Critical infrastructures such as power grids or traffic routes are increasingly characterized by digitalization. This enables systems to be controlled flexibly and efficiently in real time. However, it also makes them more vulnerable to disruptions and attacks, such as cyberattacks.
Whether in the supply of electricity, water or food, in transportation or in healthcare: The functionality of critical infrastructures determines the availability of goods and services that are as everyday as they are vital. Innovative technological developments, such as increasing digitization, enable flexible and decentralized control of supply systems and open up new opportunities, especially for the energy and mobility transition. However, they also increase the vulnerability to disruptions and attacks from outside.
For example, the risk of cyberattacks, in which not only data can be misused but entire systems can be paralyzed, has been increasing for several years. In a decentralized energy system that primarily uses renewable sources, the failure of individual components and fluctuations in electricity feed-in due to time and weather conditions can also jeopardize supply security.
How energy systems and other critical infrastructures can be designed to be sustainable and at the same time resilient is being researched by the working group »Resilient and Smart Infrastructure Systems – RESIS« headed by Dr. Sadeeb Simon Ottenburger and Wolfgang Raskob at the KIT Institute for Thermal Energy Technology and Safety. In addition, RESIS is a member of the CEDIM – Center for Disaster Management and Risk Reduction Technology of KIT. At Hannover Messe 2022 from May 30 to June 2, the team will be present at the KIT booth in the »Future Hub« (Hall 2, Booth B40). In terms of technical systems, resilience refers to the property of not failing completely even under high loads or despite disruptions, but of maintaining essential functions and soon being fully operational again.
»The planning of future critical infrastructures that is already taking place must systematically take into account new systemic risks and major uncertainties and, in particular, understand negative impacts of single or multiple events on society,« says Ottenburger. In terms of energy supply, for example, this means that with the energy and mobility transition, the power grid will become increasingly important. This in turn depends on information and communication networks. However, it is difficult to predict how the risks arising from new network structures and boundary conditions, such as the consequences of global warming, the population structure or the demand for electricity, heat and transport, will develop in the future. The researchers led by Ottenburger and Raskob are looking into how robust solutions can be found in the face of great uncertainty, with the help of simulation models, artificial intelligence (AI), mathematics and insights from the social and economic sciences.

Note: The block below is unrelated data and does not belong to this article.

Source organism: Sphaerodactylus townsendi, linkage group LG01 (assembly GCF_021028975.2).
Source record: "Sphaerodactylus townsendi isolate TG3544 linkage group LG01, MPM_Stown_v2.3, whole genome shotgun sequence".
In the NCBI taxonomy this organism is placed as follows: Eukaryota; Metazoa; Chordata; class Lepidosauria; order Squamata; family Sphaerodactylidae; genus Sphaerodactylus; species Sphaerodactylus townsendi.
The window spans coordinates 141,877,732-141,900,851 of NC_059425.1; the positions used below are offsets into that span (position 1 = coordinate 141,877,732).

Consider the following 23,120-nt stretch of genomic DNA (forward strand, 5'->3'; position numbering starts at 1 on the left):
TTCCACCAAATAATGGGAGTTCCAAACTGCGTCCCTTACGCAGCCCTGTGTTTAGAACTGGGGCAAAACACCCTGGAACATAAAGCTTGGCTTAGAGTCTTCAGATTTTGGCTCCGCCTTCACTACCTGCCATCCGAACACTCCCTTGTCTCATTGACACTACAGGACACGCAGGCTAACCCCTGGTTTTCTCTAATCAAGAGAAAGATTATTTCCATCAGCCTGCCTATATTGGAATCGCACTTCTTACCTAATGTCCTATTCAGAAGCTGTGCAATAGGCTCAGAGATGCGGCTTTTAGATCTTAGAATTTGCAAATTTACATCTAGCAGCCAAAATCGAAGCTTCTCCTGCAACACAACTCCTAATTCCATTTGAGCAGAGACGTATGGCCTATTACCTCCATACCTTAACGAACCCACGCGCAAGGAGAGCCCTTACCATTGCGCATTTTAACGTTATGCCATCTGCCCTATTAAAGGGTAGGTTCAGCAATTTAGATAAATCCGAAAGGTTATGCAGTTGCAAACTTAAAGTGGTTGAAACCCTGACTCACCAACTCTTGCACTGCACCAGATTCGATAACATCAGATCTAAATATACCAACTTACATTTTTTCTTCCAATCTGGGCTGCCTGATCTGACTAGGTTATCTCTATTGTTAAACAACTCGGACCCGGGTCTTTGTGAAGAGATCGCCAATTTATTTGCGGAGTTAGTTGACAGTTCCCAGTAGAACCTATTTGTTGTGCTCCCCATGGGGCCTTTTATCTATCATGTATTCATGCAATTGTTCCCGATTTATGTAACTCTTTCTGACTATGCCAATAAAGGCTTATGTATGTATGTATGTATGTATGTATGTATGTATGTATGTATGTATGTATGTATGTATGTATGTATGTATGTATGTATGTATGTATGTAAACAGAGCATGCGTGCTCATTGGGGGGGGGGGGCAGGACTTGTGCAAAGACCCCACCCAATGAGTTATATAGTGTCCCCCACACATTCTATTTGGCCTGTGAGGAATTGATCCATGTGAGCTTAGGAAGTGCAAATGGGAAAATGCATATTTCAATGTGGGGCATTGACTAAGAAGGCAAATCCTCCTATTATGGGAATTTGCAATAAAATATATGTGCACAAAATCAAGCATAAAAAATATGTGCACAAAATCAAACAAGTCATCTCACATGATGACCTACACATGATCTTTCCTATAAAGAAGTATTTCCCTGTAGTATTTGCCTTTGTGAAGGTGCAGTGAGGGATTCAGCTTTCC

The RESIS working group develops concepts and methods for the design and operation of smart and adaptive critical infrastructures, especially energy and water supply networks and transport structures. Central to this is a platform that simulates load scenarios under different boundary conditions and thus allows the analysis of interactions between different subsystems and thus systemic risks.
To increase the resilience of the energy supply, for example, microgrids can be integrated, i.e., many small intelligent energy cells that not only fulfill a grid-stabilizing function but also temporarily function autonomously. In this way, critical infrastructures such as hospitals, pharmacies and fire departments can be distributed among various microgrids. Locations and design of storage and distribution infrastructures are among the key factors in ensuring autonomous supply during critical periods. »These preventive design strategies already take effect in the event of a brownout, i.e. a voltage drop, for example due to a lack of power at the transmission grid level, in order to prevent a blackout,« explains Sadeeb Simon Ottenburger.
In addition to technical factors, Ottenburger and Raskob's researchers are increasingly incorporating social aspects into their resilience research. Critical infrastructures depend on the trust of the population; preventive strategies require social acceptance. When resources become scarce, flexibility is required from consumers, for example during a prolonged European blackout, when less electricity can be provided from renewable sources, energy storage facilities become empty, or resources are no longer available due to cyberattacks.